Best in Booker: The Underground Railroad by Colson Whitehead (2016). Although there is lot that is difficult to read in this novel, it started very strong and was actually quite the page-turner; however, it fell flat for me towards the end. I’m not quite sure why, maybe because the railroad is less emphasized after North Carolina? Or too many new characters are introduced too late in the story? Regardless of being somewhat let down by the end, I definitely recommend this book, if only because the imagining of the different states of slavery provides interesting perspectives and insight into contemporary American issues.
Most Shocking: Days Without End by Sebastian Barry (2016). Another excellent entry from the Booker longlist that I probably would have liked a lot more if the author didn’t dwell so much on descriptions of gory battles, especially Indian raids. Still, I loved the narrative perspective and appreciated the amount of emotion and detail that is conveyed by the extremely spare writing of this unusual Civil War story.
Favorite Quotation (runner-up):
A man’s memory might have only a hundred clear days in it and he has lived thousands. Can’t do much about that. We have our store of days and we spend them like forgetful drunkards.
—Days Without End by Sebastian Barry
Most Thought-Provoking: Across That Bridge: Life Lessons and a Vision for Change by John Lewis (2012). If there was ever a book I needed at a certain time, it was this one. The subtitle says it all: Across That Bridge is a slim volume of six short essays, each on a particular theme (faith, patience, study, truth, peace, love) and presenting lessons from the civil rights movement that can be used to guide civic engagement today. Probably the most important lesson for me was the one on patience, and the idea that one should not despair in the short term but keep one’s “eyes on the prize” and the ultimate goal of a freer, more peaceful society.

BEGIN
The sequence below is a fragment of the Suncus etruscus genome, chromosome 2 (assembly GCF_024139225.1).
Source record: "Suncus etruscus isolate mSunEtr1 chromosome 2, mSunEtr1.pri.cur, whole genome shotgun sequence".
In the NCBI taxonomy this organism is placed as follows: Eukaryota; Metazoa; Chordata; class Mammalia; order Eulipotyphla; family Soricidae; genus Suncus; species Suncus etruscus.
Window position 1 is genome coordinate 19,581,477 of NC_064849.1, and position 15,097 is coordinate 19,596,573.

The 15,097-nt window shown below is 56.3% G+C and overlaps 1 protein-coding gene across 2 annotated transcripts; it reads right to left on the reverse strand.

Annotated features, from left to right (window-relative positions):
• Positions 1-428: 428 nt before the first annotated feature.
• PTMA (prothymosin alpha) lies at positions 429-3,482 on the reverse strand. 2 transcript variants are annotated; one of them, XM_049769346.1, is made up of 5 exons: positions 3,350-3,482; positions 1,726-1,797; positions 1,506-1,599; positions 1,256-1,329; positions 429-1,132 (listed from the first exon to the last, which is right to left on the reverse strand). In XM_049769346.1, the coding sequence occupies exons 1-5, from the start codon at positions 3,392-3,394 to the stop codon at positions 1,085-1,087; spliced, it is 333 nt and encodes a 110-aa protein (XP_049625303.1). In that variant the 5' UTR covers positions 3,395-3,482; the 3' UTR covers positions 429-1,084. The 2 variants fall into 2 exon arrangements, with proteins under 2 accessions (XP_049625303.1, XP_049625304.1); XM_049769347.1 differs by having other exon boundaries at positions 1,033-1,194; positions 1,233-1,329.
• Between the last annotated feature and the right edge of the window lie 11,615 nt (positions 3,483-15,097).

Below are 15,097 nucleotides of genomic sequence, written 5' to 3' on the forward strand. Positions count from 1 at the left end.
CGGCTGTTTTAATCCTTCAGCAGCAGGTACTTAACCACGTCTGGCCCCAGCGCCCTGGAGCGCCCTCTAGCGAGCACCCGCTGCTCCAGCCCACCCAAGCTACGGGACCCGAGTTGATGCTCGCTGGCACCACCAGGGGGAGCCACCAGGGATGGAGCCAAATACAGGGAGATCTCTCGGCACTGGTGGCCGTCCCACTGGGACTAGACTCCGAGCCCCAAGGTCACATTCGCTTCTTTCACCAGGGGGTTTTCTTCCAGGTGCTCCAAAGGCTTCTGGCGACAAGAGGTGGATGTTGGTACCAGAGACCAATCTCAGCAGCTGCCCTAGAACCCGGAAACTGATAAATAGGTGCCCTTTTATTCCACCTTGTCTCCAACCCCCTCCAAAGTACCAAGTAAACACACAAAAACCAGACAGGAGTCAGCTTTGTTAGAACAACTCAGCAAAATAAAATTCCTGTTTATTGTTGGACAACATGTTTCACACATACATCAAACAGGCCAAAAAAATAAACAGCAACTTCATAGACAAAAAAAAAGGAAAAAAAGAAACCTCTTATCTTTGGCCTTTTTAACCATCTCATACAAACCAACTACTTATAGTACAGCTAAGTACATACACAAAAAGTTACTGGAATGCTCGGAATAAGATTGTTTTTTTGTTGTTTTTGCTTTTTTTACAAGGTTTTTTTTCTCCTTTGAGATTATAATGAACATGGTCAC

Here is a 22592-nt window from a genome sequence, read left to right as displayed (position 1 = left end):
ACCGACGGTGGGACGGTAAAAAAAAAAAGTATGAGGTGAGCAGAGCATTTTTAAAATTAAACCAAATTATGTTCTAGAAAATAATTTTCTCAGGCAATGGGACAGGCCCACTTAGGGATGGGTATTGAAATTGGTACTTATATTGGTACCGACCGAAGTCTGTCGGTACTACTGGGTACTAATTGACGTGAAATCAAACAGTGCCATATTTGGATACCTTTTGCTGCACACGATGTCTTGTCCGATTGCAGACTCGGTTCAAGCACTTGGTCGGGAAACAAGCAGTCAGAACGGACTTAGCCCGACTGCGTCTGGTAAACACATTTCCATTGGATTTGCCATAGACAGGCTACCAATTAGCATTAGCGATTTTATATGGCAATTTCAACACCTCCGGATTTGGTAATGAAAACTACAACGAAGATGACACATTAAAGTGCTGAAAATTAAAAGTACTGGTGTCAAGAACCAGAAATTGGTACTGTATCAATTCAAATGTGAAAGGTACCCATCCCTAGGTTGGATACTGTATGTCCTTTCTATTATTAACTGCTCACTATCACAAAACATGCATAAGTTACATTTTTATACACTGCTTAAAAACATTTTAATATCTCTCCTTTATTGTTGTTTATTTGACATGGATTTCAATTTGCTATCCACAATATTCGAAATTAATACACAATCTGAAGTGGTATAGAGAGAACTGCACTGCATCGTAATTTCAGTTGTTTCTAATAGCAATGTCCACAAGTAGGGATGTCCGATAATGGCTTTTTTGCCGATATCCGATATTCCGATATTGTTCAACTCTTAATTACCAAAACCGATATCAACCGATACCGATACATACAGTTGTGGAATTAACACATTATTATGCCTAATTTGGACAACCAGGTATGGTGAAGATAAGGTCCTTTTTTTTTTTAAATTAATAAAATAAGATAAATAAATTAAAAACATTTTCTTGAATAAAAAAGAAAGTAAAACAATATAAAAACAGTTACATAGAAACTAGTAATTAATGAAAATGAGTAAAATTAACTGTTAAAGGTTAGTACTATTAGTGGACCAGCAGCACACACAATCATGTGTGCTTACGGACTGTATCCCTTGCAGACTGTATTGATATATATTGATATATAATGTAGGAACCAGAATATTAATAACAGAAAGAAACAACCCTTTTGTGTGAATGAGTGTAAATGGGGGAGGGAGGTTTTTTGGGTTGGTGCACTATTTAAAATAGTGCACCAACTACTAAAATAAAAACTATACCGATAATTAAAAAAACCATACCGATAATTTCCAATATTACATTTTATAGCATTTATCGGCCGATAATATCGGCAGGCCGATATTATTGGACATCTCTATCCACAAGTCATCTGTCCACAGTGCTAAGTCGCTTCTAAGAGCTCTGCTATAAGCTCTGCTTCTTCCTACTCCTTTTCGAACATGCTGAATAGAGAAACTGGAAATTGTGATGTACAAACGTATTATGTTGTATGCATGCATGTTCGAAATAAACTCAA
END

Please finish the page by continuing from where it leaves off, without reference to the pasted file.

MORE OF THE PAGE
Best Debut (tie): Mudbound by Hillary Jordan (2008) and Homegoing by Yaa Gyasi (2016). I’ve already talked about the excellent writing in Hillary Jordan’s debut, so I’ll just say that the fact I still wanted to put another book here is a testament to how great the debut fiction I read this year was. At times, Homegoing tackles similar material to Mudbound, but starts in eighteenth-century Ghana and follows through the generations via the descendants of two women, one who remains in Ghana and the other who is captured and brought to the United States as a slave. Despite being essentially a collection of connected short stories, the strong character development of each makes it all work and gives the reader lots to think about. This book made me feel and grieve for people in a way that few do. Unfortunately, the conceit falters somewhat at the end as I think the author tries to have it both ways in her resolution. But I look forward to more from both these authors.